• CD19 is a glycoprotein present on all peripheral B lymphocytes, as well as on all B cell precursors. It is absent on plasma cells. This is the earliest marker of B-cells, plays an important role in regulating the activation and proliferation of B-lymphocytes. CD19 is expressed on all neoplastic cells of acute leukemia of B-cell origin, and is also present in some forms of acute monoblast leukemia.
  • CD20 is a non-glycosylated protein. In the ontogenesis of B-lymphocytes, the CD20 antigen appears after CD19 at the stage of pre-B-cell differentiation of lymphocytes. It is absent on the plasma membrane of plasma cells. It is expressed in ALL, B-cell chronic lymphocytic leukemia, hairy cell leukemia, Burkitt's lymphoma and very rarely in acute monoblast leukemia.
  • CD21 is a glycoprotein, in a significant amount is present on B-lymphocytes in lymphoid organs and in a small amount on B-cells of peripheral blood. CD21 is a receptor for the Epstein-Barr virus.
  • CD22 is a protein consisting of two polypeptide chains. It is expressed on the membrane of most B-lymphocytes, including progenitor cells (prolymphocytes). The antigen is not expressed on B-lymphocytes (plasma cells) after their activation. The most pronounced expression of CD22 is detected on cells with hairy cell leukemia, weak - in myeloid leukemias and non-T-cell ALL.
  • CD23 is a glycoprotein expressed by activated B-lymphocytes of peripheral blood to a much greater extent. CD23 mediates IgE-dependent cytotoxicity and phagocytosis by macrophages and eosinophils.
  • CD25 is a single-chain glycoprotein identified as a low-affinity receptor for IL-2. This receptor is expressed on activated T-lymphocytes and, at a lower density, on activated B-cells. In the peripheral blood of healthy people, the antigen is present in more than 5% of the lymphoid cells.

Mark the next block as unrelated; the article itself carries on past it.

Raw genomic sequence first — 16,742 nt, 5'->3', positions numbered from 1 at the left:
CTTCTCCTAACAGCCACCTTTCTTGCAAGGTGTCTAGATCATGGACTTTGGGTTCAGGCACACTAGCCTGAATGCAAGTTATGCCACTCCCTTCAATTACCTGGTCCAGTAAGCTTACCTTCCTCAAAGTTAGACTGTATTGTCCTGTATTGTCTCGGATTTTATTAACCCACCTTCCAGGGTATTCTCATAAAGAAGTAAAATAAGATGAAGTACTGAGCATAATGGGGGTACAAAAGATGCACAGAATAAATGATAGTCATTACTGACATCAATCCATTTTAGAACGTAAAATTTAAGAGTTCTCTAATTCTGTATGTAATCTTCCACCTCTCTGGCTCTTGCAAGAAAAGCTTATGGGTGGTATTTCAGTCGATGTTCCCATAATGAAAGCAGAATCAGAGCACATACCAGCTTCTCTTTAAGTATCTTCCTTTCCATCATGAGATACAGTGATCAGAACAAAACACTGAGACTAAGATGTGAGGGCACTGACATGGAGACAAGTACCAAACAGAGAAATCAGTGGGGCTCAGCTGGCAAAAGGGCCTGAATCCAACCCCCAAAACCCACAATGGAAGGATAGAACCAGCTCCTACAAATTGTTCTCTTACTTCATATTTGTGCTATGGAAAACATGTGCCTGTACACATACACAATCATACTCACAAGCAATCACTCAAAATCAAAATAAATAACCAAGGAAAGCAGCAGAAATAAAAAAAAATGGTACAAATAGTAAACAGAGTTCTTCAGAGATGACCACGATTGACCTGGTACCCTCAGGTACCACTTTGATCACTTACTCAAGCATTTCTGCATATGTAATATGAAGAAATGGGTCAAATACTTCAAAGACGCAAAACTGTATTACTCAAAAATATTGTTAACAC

• CD29 is a fibronectin receptor. It is widely distributed in tissues, it is expressed by leukocytes. CD29 detection on peripheral blood cells is used to typify a subpopulation of T cells having the CD4 + CD29 + phenotype, which are called Type 2 helper (Th2). These cells, through the production of lymphokines, participate in the realization of the humoral immune response.
  • CD33 is a transmembrane glycoprotein. It is present on the surface of cells of the myeloid and monocytic series. It is found on the surface of monocytes and, to a lesser extent, granulocytes of peripheral blood. Approximately 30% of red bone marrow cells express CD33, including myeloblasts, promyelocytes and myelocytes. Antigen is absent on membranes of pluripotent stem cells. CD33 is used to characterize cells in myeloid leukemias. Leukemia cells of lymphoid and erythroid origin do not express CD33.
  • CD34 is a phosphoglycoprotein, expressed by hematopoietic progenitor cells, including monopotent stem cells. The most pronounced expression of Ar is observed in early progenitors; when the cells mature, the expression of the marker falls. CD34 is also found on endothelial cells. CD34 is used to characterize cells in acute myelogenous and lymphoblastic leukemia. With chronic lymphocytic leukemia and lymphomas, CD34 antigen expression is not detected.
  • CD41a is expressed by platelets and megakaryocytes. Monoclonal antibodies for CD41a detection are used to diagnose megakaryoblastic leukemia. With Glązmann thrombasthenia, the expression of this antigen is absent or significantly suppressed.